Martin Scorsese’s ‘The Irishman’ is a haunting, late-career masterpiece

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“The Irishman” is the movie Martin Scorsese has been building to his entire career.

From his breakout film “Mean Streets” in 1973 to “Goodfellas” in 1991 and all the way to “The Wolf of Wall Street” in 2013, Scorsese has been chronicling the various ways a person’s soul can be worn down by the sheer violence and paranoia inherent in a crime-ridden life.

You don’t have to look any further than the scene in the first act of “Mean Streets” when the lead character Charlie (Harvey Keitel) puts his finger over a candle’s flame once his prayer is finished. Charlie clearly knows he’s going to hell for the sins he’s committed as a low-level gangster. So why doesn’t he leave the mob underworld and repent if he’s so afraid of his judgment?

Scorsese has tried to answer that question in dozens of different ways over the last 50 years of his career, and he takes a surprising approach here: he slows down.

“The Irishman” is a film about elderly men, and with its three and a half hour runtime, it moves at the pace of an elderly man.

The plot is pretty simple on the surface. We follow Frank Sheeran (Robert De Niro), a World War II veteran who gets involved with the mafia when he befriends one of the higher-ups, Russell Bufalino (Joe Pesci), and becomes the private bodyguard for famed union leader Jimmy Hoffa (Al Pacino). Then Frank quietly passes through the decades as a hitman without ever questioning the moral repercussions of what he’s doing.

All of the nuance and heft in the film isn’t found so much in what happens but in how it happens. This is a character piece through and through, so a simple scene that shows Russell and Frank having a conversation at dinner can have a tremendous effect on the plot due to the way the conversation chips away at Frank’s soul.

For example, when speaking about a murder Frank is going to have to commit soon, Russell just tells Frank, “It’s what it is.” He never has to say the words “hit” or “murder” to convey the gravity of the situation and how much the killing is going to change Frank’s life and steer the movie’s plot in a new direction. Likewise, De Niro shows us Frank’s tremendous inner turmoil with nothing more than a sullen stare and reminds us that he’s still one of the greatest screen actors in the history of the medium.

What surprised me most about “The Irishman” is that it has more in common with Scorsese’s previous movie, 2016’s highly under-discussed “Silence,” than it does with his other Robert De Niro and Joe Pesci led crime films “Goodfellas” and “Casino.”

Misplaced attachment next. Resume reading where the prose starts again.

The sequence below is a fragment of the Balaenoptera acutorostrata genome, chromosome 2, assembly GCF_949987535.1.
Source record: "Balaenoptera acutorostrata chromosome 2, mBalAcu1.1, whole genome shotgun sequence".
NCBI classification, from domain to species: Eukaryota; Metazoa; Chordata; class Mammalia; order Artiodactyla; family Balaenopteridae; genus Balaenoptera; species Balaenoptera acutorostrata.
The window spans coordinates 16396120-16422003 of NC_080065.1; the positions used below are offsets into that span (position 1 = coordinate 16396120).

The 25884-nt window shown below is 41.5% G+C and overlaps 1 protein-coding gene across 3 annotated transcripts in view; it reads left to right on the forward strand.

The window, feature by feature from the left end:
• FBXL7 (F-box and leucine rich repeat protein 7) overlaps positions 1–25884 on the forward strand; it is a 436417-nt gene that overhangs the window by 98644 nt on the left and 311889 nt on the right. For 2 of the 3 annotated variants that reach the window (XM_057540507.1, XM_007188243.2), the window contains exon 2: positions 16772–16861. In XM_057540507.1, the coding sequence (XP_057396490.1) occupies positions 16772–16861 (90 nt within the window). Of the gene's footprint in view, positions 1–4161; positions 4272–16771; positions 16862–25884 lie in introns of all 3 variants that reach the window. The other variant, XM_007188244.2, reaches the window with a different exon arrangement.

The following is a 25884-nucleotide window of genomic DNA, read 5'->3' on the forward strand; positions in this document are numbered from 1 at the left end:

“Silence” follows a Portuguese Jesuit priest named Sebastião Rodrigues (Andrew Garfield) who travels to Japan in order to convert the souls of the people living there. As the film progresses, he ends up facing tremendous suffering all in the name of his God.

This idea of a character being on a mission from God is not new territory for Scorsese. What’s new is a lead character in a Scorsese movie who is on a mission that leads to nothing.

“The Irishman” is the ultimate condemnation of the organized crime lifestyle. Whereas a character like Rodrigues serves with the deeply held conviction that his pain is all in the service of helping others find redemption and grace, Sheeran ends up old and completely alone with a wasted life behind him. He started with nothing and somehow ended up with less.

The filmmaking reflects this tone of somberly wasting away. There’s nothing flashy or sensational here. When the violence that’s always lurking beneath the surface of these types of films inevitably bubbles up, it’s just a matter of fact. Frank is told to kill someone. He does. He gets rid of the gun. He moves on. He never makes a single decision for himself. He exists solely to serve the whims of men who don’t care about him.

The characters have several discussions about Frank’s time as a soldier in World War II throughout the movie, and what’s interesting is Scorsese’s choice to only show a single scene from that era.

We see Frank standing over two enemy soldiers who are digging their own graves. In voiceover, Frank asks Russell why they do it. He wonders if it’s because they believe they’ll be spared if they dig the hole well enough.

And with one short scene in a movie that runs over twice the length of an average feature film, Scorsese tells us all we need to know about Frank and what makes him the man he is.

The tragedy that informs every frame of “The Irishman” is Frank’s inability to see that he’s a man trying to dig his own grave well enough to show his executioners that they don’t need to kill him when the reality of the situation is that none of it matters.

Old age is going to kill him without remorse the same way he did so many of his victims.

“It’s what it is.”

Last Minute Thoughts: The only real complaint I have about “The Irishman” is that the de-aging CGI wasn’t entirely convincing, but the actor’s performances are so good, I was willing to overlook it. Some day, effects artists will be able to perfectly replicate a human face. We just aren’t quite there yet.

I’m so happy that Pesci didn’t try to repeat his unhinged performances in prior Scorsese movies and instead played a character that exudes menace with a calm, cool demeanor.

Between “The Irishman” this year and “Roma” last year, I’m excited to see what intense, thoughtful drama made by an all-time great director Netflix releases next year.

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